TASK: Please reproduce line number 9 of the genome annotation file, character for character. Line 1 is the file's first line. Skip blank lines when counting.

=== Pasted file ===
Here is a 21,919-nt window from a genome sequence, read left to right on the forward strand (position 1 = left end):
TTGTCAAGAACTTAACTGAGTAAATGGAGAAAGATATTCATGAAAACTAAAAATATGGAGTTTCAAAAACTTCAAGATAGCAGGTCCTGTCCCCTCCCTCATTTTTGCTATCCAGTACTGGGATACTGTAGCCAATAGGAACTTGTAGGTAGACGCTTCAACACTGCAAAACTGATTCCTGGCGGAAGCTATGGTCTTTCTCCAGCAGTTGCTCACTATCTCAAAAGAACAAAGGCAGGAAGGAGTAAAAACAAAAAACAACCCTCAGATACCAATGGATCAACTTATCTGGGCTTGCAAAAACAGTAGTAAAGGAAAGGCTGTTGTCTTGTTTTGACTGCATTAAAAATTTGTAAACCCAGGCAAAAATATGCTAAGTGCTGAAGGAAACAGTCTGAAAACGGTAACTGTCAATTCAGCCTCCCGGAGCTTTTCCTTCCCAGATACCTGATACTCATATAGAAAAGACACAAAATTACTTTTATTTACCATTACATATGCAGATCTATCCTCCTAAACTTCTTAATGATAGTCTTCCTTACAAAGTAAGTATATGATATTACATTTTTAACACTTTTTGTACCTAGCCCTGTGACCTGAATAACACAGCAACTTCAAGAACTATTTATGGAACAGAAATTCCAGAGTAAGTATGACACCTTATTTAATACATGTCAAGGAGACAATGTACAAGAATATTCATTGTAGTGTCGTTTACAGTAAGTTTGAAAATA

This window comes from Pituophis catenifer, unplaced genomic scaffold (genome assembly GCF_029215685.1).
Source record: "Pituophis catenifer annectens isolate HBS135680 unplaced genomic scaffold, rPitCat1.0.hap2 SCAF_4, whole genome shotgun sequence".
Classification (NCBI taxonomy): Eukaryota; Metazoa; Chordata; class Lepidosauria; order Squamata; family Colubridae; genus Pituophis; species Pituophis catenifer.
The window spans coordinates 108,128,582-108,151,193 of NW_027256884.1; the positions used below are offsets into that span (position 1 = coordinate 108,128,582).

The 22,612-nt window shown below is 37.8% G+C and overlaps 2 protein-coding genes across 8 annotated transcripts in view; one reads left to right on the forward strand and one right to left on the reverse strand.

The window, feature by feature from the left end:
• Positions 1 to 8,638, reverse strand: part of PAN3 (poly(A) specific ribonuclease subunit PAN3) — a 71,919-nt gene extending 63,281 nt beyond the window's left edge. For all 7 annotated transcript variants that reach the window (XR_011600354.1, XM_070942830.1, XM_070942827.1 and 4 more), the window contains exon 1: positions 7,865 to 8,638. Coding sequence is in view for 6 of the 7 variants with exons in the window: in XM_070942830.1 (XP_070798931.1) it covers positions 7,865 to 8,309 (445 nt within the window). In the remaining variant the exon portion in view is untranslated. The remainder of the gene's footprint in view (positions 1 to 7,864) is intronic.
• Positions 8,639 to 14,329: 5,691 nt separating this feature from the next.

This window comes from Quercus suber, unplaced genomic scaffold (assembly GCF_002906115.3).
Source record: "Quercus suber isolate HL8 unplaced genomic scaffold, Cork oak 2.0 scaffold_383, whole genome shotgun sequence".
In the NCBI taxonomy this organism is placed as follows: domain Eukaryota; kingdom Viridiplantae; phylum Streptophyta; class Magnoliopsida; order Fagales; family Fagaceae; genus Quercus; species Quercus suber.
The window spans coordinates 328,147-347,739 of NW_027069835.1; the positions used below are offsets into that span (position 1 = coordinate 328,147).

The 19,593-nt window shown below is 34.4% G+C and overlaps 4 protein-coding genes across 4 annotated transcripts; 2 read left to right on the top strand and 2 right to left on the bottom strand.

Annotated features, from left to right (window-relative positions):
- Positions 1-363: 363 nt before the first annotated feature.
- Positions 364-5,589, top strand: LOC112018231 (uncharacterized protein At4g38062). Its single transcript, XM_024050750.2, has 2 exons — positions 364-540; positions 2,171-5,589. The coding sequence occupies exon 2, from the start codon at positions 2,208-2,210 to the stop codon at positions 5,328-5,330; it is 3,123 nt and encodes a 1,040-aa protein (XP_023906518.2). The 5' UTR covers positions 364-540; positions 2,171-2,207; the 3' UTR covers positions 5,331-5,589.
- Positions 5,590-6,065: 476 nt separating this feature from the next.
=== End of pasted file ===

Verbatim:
• Positions 1 to 8,638, reverse strand: part of PAN3 (poly(A) specific ribonuclease subunit PAN3) — a 71,919-nt gene extending 63,281 nt beyond the window's left edge. For all 7 annotated transcript variants that reach the window (XR_011600354.1, XM_070942830.1, XM_070942827.1 and 4 more), the window contains exon 1: positions 7,865 to 8,638. Coding sequence is in view for 6 of the 7 variants with exons in the window: in XM_070942830.1 (XP_070798931.1) it covers positions 7,865 to 8,309 (445 nt within the window). In the remaining variant the exon portion in view is untranslated. The remainder of the gene's footprint in view (positions 1 to 7,864) is intronic.